The makings of the “first complete Italian mass” in the late XIVth Century

This project, conceived by Francesco Zimei, musicologist and member of the Istituto Abruzzese di Storia Musicale (Regional Institute for Musical History of the Abruzzi), is the first complete modern performance of a medieval Nativity Service sung in Florence in the 1380s and 1390s, using period vocal techniques and instruments respecting the sound aesthetics of the time.

The Ordinarium missae,wholly polyphonic and very rarely performed, is the work of some of the most prominent composers of the Italian ars nova, including Gherardello, Bartolo, Lorenzo and Paolo, all of whom were born and active in Florence. Paolo, also known as tenorista and long-standing abbott of San Martino al Pino, probably put together this Mass, which is largely preserved by ms. Paris, Bibliothèque Nationale, It. 568, for his own liturgical needs.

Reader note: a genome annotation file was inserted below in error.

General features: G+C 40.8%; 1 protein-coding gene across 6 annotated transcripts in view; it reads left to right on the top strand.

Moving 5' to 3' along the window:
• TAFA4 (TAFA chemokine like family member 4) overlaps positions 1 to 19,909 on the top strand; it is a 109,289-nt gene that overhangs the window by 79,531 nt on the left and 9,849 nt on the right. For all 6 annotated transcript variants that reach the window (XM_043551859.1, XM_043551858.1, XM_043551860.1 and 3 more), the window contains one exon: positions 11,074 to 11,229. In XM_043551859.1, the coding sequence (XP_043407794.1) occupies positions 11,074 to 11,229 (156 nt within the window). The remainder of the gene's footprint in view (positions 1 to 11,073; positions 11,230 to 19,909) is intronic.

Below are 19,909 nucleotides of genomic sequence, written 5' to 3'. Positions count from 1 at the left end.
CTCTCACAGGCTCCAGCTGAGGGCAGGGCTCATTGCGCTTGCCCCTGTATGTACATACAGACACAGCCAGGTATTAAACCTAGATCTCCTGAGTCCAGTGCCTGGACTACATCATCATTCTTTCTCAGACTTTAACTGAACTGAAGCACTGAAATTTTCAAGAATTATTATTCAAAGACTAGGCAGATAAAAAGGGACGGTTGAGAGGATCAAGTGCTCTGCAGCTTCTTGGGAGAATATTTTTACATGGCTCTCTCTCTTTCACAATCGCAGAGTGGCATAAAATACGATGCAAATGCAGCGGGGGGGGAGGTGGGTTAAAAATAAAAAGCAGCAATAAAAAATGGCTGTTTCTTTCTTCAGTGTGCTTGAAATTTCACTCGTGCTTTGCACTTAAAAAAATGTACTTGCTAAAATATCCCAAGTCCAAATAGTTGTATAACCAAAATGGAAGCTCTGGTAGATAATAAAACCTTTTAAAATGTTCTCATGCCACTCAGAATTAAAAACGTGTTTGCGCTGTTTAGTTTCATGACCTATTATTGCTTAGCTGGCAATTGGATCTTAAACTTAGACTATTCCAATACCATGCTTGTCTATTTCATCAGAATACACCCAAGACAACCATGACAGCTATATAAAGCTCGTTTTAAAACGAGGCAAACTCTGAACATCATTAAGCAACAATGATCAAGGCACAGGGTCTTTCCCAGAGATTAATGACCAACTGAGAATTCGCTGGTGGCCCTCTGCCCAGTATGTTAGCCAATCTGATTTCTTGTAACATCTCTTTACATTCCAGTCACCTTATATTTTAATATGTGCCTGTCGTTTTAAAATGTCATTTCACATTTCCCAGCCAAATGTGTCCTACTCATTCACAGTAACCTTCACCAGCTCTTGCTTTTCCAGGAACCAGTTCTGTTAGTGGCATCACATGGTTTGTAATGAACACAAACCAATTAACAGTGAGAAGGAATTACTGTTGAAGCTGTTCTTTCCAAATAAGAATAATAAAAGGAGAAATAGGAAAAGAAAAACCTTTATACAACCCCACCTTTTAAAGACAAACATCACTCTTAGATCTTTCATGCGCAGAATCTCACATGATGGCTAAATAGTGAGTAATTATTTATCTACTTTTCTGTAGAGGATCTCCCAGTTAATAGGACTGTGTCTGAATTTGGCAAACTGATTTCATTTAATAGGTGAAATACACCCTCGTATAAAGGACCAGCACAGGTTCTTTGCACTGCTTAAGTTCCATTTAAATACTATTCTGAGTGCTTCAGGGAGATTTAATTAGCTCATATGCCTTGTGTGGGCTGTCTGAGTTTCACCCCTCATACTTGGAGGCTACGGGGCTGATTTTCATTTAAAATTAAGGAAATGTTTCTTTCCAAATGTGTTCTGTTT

These polyphonic, mostly two-part pieces reflect the “retrospective” character of Florentine culture in this period and were purposely chosen by Paolo from a repertoire already known in the city around the middle of the 14th Century, radiating from the brand-new Cathedral, Santa Maria del Fiore. For this collection compiled about forty years later, following both the custom of the time and the habit of this particular Abbott-composer, the pieces were “enriched” by adding an instrumental contratenor, while the task of doubling the voices was assigned to two portative organs, lute and fiddle.

10 musicians